That's exactly why you can't jump in and offer employment in this type of business. Now you're obligated to do payroll, W-2's, 941's, UI, state tax reporting, etc all for one employee for 2 days. Maybe she did steal something and the client will sue you later.

Small businesses use contract labor all the time when they get busy and need extra help. I have since 1982. You use people as needed when they are available. It's also the perfect way to see if the person is a good fit. You can train them, you can let them use your equipment. If you can tell after an hour that they are horrible, you write them a check for the full time and say thanks, that's all I need for today, no drama, I'll call you if I need you again. If you see they're great after a few times, you can then work out a deal to see if they want to work for you as an employee on a specific schedule.

Like I mentioned earlier, I went through an IRS research audit, where the agent sits in your business and verifies every transaction. Contract labor is perfectly fine and nothing to be scared of. Your only requirement is to file a 1099 if they are paid at least $600. For the ones who earned less, I still had handwritten sheets with their contact info, SS# and check amounts. Now if I required someone to come in and work every week, then they would be an employee.

The lady who cleans my store is an independent contractor for another cleaning company plus does several other businesses like mine, directly. She stays very busy and does an excellent job. I know her very well and trust her, but one time she brought along a helper that I did not trust at all. I made sure someone was watching all the time. You need to make sure the people you hire not only do a good job and pass background checks, but also appear trustworthy. That may be subjective and harsh, but it is what it is.
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Old 04-13-2019, 09:43 AM
 
827 posts, read 217,930 times
Reputation: 1383
Quote:
Originally Posted by KaraG View Post
That must've been horrible, I would have been so stressed!

That's exactly why you can't jump in and offer employment in this type of business. Now you're obligated to do payroll, W-2's, 941's, UI, state tax reporting, etc all for one employee for 2 days. Maybe she did steal something and the client will sue you later.

Small businesses use contract labor all the time when they get busy and need extra help. I have since 1982. You use people as needed when they are available. It's also the perfect way to see if the person is a good fit. You can train them, you can let them use your equipment. If you can tell after an hour that they are horrible, you write them a check for the full time and say thanks, that's all I need for today, no drama, I'll call you if I need you again. If you see they're great after a few times, you can then work out a deal to see if they want to work for you as an employee on a specific schedule.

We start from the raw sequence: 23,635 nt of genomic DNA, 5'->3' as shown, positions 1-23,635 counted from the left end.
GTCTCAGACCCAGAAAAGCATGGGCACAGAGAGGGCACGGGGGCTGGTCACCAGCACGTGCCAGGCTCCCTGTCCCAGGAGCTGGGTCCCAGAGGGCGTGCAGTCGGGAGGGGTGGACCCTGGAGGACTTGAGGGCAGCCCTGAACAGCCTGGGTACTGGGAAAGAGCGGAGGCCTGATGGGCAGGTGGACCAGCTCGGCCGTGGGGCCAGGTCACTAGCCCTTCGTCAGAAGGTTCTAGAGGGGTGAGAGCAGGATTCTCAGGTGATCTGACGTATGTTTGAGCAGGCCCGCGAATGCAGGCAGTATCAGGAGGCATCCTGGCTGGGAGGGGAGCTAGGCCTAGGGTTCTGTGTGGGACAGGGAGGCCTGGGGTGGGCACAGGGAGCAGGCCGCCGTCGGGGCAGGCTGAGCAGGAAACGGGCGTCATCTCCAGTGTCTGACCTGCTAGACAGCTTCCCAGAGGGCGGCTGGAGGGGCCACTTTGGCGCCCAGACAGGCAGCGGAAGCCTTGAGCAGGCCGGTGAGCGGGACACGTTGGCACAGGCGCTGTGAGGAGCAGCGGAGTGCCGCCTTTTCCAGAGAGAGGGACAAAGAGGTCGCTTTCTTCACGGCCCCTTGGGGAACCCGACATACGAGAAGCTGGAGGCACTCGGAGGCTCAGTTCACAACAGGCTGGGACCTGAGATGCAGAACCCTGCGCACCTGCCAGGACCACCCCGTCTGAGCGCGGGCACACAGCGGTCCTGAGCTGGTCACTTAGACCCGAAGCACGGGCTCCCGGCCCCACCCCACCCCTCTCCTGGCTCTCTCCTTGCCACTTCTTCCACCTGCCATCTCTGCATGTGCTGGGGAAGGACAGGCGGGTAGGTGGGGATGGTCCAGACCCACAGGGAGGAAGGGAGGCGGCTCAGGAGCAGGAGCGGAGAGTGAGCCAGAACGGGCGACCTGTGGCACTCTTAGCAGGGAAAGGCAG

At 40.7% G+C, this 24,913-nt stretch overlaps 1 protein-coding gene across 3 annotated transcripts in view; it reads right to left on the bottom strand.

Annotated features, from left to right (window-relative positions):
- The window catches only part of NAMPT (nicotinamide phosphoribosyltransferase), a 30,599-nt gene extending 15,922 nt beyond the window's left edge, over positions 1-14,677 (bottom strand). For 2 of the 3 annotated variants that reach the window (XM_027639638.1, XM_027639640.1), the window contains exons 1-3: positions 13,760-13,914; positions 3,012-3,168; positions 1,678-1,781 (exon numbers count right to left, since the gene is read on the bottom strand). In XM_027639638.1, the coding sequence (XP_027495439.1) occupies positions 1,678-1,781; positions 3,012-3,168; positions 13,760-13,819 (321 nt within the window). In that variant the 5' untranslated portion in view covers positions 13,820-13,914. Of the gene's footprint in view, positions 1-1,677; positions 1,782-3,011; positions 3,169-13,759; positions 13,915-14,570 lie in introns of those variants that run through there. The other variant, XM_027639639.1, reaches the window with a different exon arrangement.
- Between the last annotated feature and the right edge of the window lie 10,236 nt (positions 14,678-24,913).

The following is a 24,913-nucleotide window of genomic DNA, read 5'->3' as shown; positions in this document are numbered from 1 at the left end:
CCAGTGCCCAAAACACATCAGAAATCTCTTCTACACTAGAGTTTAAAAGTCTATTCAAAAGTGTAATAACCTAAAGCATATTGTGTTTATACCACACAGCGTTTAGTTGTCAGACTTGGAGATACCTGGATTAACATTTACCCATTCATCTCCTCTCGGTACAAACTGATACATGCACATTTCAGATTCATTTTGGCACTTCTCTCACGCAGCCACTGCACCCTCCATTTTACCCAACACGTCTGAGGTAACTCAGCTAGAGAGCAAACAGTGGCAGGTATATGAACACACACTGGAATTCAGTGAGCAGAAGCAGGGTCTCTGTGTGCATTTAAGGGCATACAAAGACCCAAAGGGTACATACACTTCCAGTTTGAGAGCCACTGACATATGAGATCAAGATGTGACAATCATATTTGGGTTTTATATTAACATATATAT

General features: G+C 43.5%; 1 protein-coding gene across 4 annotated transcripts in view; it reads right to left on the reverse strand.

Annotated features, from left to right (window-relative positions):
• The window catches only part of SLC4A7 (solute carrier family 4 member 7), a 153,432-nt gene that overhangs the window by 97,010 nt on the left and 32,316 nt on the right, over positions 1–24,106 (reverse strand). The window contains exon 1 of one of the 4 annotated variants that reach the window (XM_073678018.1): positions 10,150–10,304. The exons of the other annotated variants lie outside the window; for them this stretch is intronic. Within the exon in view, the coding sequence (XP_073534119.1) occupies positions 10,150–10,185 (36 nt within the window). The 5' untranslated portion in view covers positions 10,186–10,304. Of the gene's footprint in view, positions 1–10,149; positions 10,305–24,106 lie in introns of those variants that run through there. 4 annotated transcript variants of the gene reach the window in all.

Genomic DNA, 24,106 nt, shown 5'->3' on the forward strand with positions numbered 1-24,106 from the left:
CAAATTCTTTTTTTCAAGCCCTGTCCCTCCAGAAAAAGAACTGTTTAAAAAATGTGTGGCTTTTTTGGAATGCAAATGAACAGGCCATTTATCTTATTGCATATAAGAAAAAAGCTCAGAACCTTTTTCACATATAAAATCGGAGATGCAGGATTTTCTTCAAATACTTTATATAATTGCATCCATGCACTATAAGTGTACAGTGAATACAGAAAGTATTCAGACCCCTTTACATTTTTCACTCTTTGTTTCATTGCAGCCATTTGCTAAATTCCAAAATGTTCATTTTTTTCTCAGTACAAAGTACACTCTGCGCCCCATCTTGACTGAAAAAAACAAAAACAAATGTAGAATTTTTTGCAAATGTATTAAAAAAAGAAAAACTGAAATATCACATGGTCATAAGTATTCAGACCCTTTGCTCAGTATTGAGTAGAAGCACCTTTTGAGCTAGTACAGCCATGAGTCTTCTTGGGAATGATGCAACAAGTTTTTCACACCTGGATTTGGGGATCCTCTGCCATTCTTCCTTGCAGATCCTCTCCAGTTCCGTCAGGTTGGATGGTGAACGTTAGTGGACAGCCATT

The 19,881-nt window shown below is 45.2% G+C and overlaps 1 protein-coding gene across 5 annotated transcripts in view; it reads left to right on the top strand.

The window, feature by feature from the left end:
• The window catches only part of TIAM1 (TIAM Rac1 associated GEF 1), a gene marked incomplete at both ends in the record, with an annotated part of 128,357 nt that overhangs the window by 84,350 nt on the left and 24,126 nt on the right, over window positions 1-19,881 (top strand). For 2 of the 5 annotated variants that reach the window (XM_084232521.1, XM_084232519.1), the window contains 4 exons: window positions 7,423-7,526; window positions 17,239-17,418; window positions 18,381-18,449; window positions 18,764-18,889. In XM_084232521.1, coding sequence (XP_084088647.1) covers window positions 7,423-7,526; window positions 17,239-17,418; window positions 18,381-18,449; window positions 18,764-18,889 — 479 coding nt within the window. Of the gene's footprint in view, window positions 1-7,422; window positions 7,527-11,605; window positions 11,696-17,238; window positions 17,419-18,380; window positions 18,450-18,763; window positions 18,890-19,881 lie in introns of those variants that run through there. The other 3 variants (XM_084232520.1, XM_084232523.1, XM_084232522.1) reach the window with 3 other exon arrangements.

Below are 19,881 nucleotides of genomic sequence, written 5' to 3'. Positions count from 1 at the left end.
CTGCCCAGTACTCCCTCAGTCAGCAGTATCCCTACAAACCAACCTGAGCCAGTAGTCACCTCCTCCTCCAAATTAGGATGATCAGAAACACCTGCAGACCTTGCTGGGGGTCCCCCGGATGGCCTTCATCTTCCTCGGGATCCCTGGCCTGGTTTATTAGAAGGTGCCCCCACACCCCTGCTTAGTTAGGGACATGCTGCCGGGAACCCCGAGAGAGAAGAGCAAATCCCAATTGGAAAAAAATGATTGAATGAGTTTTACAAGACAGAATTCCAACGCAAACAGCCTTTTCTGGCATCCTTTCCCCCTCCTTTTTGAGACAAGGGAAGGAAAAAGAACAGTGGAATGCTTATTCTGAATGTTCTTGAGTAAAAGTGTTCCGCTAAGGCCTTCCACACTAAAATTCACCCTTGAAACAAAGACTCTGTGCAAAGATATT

Like I mentioned earlier, I went through an IRS research audit, where the agent sits in your business and verifies every transaction. Contract labor is perfectly fine and nothing to be scared of. Your only requirement is to file a 1099 if they are paid at least $600. For the ones who earned less, I still had handwritten sheets with their contact info, SS# and check amounts. Now if I required someone to come in and work every week, then they would be an employee.

The lady who cleans my store is an independent contractor for another cleaning company plus does several other businesses like mine, directly. She stays very busy and does an excellent job. I know her very well and trust her, but one time she brought along a helper that I did not trust at all. I made sure someone was watching all the time. You need to make sure the people you hire not only do a good job and pass background checks, but also appear trustworthy. That may be subjective and harsh, but it is what it is.
What works for one industry may not work for another industry. The OP's business is highly rated and she pays above market wages. The OP should evaluate the IRS factors and decide whether she wishes to comply. For example, independent contractors must have the freedom to work for other companies. Does the OP want a 1099 contractor possibly working for a competitor knowing her cleaning methods, her clients, and other information that makes her company superior to her competition. There are a lot of considerations with using a 1099 contractor, not just the payroll aspect.
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Old 04-13-2019, 11:18 AM
 
Location: In a vehicle.
5,038 posts, read 3,224,175 times
Reputation: 8222
Quote:
Originally Posted by PrettyArt911 View Post
Good evening,

I own a cleaning company and just hired my first employee that turned out to be awful to say the least. I hired her after a two week vetting and a multi interview process. All communication was done through email, except for one interview that was over the phone.
I think you skimped on checking background and her "Experience" that alone would have told you enough to not hire her...
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Old 04-17-2019, 01:18 PM
 
1,852 posts, read 744,470 times
Reputation: 3027
Quote:
Originally Posted by PrettyArt911 View Post
Thank you for your response! Yes, I have realized after this hiring, that a paid working interview is probably best.
Yes, glad you learned. A paid trial period is a great idea. Just be sure to tell the person that it's a trial period and they sign a piece of paper acknowledging it. I'm sure you know this already, but you have to protect yourself.
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Old 04-19-2019, 03:39 PM
 
Location: Savannah
11 posts, read 3,906 times
Reputation: 20
Quote:
Originally Posted by sas318 View Post
Yes, glad you learned. A paid trial period is a great idea. Just be sure to tell the person that it's a trial period and they sign a piece of paper acknowledging it. I'm sure you know this already, but you have to protect yourself.
Yes that's what I've been doing. It's actually working out great and they can be paid under "casual labor." What I'm more concerned about is the review. Google will not remove it over semantics. She posted it as a client would if they were unhappy. I told them I had proof that she was a former employee, they said send it. I sent it and they still denied me. I don't understand how they refuse to protect their business owners especially with indisputable proof. Why ask for it then??